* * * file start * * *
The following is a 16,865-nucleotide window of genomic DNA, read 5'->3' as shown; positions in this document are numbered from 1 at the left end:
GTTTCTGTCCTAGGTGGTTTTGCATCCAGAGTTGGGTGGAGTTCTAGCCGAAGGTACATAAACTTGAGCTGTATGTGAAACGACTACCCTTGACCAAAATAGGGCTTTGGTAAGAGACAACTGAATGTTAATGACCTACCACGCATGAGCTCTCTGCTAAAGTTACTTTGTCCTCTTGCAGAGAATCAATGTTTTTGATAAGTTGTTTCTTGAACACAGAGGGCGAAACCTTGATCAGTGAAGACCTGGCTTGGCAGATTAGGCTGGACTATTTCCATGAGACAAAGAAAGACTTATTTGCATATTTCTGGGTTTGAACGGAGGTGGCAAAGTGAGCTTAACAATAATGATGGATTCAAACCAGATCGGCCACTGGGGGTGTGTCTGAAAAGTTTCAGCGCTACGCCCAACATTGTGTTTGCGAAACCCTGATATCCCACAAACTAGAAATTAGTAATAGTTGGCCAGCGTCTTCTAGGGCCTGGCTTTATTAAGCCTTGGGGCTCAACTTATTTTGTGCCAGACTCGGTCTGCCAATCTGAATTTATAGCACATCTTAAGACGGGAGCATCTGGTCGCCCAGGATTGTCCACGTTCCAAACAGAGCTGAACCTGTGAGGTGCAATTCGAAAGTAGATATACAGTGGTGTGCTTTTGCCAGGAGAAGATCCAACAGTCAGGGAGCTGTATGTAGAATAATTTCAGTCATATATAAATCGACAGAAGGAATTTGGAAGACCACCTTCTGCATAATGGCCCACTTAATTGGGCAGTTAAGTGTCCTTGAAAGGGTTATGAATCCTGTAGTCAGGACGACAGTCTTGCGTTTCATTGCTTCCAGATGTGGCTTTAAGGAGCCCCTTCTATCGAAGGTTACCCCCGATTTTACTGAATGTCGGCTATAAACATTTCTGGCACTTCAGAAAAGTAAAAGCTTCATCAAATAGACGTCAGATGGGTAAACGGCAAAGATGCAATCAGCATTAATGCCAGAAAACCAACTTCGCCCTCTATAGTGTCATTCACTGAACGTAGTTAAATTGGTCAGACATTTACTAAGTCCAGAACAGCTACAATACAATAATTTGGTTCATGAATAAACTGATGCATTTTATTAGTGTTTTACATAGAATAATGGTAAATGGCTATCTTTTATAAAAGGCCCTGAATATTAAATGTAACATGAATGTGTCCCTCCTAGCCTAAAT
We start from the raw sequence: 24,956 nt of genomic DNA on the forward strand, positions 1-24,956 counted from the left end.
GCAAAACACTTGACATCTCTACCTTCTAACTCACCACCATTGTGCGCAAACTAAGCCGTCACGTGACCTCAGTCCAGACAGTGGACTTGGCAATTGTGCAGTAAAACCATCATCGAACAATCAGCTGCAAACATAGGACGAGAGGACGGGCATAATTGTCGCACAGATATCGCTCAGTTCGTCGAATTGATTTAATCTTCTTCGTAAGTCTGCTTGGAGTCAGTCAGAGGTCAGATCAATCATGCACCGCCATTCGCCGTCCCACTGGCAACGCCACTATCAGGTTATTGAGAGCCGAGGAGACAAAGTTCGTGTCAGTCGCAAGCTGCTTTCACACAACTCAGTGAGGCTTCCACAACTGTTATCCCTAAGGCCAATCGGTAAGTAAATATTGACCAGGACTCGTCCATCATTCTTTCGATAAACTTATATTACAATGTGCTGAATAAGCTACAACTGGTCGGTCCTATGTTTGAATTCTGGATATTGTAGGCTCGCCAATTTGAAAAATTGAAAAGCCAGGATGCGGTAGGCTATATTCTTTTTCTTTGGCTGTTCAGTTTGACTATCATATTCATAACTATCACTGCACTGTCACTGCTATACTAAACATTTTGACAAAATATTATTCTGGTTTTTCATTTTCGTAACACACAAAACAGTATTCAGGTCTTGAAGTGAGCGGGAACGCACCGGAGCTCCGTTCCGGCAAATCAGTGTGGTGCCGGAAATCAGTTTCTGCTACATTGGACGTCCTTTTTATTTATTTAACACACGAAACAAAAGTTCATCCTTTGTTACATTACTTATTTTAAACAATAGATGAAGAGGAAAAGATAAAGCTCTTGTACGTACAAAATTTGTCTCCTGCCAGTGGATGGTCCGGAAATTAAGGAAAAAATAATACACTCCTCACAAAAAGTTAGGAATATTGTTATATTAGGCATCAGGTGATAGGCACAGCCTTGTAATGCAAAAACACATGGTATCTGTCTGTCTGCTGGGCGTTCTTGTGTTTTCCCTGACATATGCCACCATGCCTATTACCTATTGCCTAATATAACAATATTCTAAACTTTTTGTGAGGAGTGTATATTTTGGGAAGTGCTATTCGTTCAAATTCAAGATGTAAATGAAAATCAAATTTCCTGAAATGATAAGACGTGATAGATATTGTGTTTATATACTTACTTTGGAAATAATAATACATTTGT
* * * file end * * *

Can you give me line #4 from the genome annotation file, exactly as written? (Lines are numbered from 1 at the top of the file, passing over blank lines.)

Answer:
GCAAAACACTTGACATCTCTACCTTCTAACTCACCACCATTGTGCGCAAACTAAGCCGTCACGTGACCTCAGTCCAGACAGTGGACTTGGCAATTGTGCAGTAAAACCATCATCGAACAATCAGCTGCAAACATAGGACGAGAGGACGGGCATAATTGTCGCACAGATATCGCTCAGTTCGTCGAATTGATTTAATCTTCTTCGTAAGTCTGCTTGGAGTCAGTCAGAGGTCAGATCAATCATGCACCGCCATTCGCCGTCCCACTGGCAACGCCACTATCAGGTTATTGAGAGCCGAGGAGACAAAGTTCGTGTCAGTCGCAAGCTGCTTTCACACAACTCAGTGAGGCTTCCACAACTGTTATCCCTAAGGCCAATCGGTAAGTAAATATTGACCAGGACTCGTCCATCATTCTTTCGATAAACTTATATTACAATGTGCTGAATAAGCTACAACTGGTCGGTCCTATGTTTGAATTCTGGATATTGTAGGCTCGCCAATTTGAAAAATTGAAAAGCCAGGATGCGGTAGGCTATATTCTTTTTCTTTGGCTGTTCAGTTTGACTATCATATTCATAACTATCACTGCACTGTCACTGCTATACTAAACATTTTGACAAAATATTATTCTGGTTTTTCATTTTCGTAACACACAAAACAGTATTCAGGTCTTGAAGTGAGCGGGAACGCACCGGAGCTCCGTTCCGGCAAATCAGTGTGGTGCCGGAAATCAGTTTCTGCTACATTGGACGTCCTTTTTATTTATTTAACACACGAAACAAAAGTTCATCCTTTGTTACATTACTTATTTTAAACAATAGATGAAGAGGAAAAGATAAAGCTCTTGTACGTACAAAATTTGTCTCCTGCCAGTGGATGGTCCGGAAATTAAGGAAAAAATAATACACTCCTCACAAAAAGTTAGGAATATTGTTATATTAGGCATCAGGTGATAGGCACAGCCTTGTAATGCAAAAACACATGGTATCTGTCTGTCTGCTGGGCGTTCTTGTGTTTTCCCTGACATATGCCACCATGCCTATTACCTATTGCCTAATATAACAATATTCTAAACTTTTTGTGAGGAGTGTATATTTTGGGAAGTGCTATTCGTTCAAATTCAAGATGTAAATGAAAATCAAATTTCCTGAAATGATAAGACGTGATAGATATTGTGTTTATATACTTACTTTGGAAATAATAATACATTTGT